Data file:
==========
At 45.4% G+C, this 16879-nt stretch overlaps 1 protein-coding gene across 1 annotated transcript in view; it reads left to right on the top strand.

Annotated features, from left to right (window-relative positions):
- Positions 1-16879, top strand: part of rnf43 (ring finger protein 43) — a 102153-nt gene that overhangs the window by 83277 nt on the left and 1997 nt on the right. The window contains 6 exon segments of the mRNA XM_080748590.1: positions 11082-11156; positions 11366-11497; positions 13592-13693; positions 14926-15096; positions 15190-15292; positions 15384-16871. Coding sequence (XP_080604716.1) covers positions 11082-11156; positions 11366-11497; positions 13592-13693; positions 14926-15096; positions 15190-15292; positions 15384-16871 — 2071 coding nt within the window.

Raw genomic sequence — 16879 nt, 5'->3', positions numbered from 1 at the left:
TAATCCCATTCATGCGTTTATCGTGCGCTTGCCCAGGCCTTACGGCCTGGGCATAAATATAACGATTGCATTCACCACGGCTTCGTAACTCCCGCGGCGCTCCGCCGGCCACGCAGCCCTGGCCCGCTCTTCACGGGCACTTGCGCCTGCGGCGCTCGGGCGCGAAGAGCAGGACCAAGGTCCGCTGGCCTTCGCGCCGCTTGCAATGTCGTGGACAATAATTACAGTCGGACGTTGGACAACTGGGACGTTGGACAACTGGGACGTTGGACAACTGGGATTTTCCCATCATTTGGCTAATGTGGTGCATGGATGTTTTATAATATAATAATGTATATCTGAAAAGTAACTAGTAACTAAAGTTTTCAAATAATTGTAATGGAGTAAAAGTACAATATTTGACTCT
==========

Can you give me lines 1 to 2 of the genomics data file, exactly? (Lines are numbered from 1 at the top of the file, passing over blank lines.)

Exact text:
At 45.4% G+C, this 16879-nt stretch overlaps 1 protein-coding gene across 1 annotated transcript in view; it reads left to right on the top strand.

Annotated features, from left to right (window-relative positions):